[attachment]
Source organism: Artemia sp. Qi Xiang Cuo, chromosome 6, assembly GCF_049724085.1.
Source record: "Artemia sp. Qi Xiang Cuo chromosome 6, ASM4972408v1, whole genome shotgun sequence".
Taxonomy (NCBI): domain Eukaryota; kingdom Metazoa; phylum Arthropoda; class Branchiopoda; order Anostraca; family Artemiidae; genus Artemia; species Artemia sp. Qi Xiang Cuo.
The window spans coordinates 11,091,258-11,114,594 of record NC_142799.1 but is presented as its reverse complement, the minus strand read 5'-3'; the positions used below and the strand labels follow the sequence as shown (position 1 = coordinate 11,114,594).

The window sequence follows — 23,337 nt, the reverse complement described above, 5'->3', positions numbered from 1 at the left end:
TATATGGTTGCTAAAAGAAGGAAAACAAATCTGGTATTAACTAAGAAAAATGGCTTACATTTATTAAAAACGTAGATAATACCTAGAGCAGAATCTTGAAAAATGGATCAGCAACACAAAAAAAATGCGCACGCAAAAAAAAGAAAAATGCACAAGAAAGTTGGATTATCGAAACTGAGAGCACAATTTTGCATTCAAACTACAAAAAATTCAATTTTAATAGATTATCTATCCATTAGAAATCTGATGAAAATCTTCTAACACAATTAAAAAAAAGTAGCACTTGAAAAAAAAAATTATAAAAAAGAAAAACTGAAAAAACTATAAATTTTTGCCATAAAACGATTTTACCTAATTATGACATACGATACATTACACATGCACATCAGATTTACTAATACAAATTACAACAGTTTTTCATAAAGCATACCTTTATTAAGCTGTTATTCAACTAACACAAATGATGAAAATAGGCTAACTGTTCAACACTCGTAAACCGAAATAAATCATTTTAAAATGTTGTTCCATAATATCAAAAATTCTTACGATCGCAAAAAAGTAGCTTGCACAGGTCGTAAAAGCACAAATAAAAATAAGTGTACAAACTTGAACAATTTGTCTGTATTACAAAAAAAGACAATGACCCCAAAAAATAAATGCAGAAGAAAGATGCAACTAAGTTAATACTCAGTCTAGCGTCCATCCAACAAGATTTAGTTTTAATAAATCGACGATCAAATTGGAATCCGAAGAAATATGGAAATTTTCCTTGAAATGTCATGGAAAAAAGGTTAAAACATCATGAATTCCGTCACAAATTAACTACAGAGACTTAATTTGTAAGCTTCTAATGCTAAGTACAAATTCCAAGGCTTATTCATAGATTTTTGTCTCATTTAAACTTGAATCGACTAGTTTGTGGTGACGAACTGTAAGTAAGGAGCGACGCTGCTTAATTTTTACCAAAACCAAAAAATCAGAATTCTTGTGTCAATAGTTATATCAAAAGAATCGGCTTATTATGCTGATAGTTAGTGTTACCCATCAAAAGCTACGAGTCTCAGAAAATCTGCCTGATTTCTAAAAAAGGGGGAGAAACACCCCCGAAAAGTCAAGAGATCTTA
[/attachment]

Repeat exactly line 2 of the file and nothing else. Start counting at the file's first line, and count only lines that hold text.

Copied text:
Source record: "Artemia sp. Qi Xiang Cuo chromosome 6, ASM4972408v1, whole genome shotgun sequence".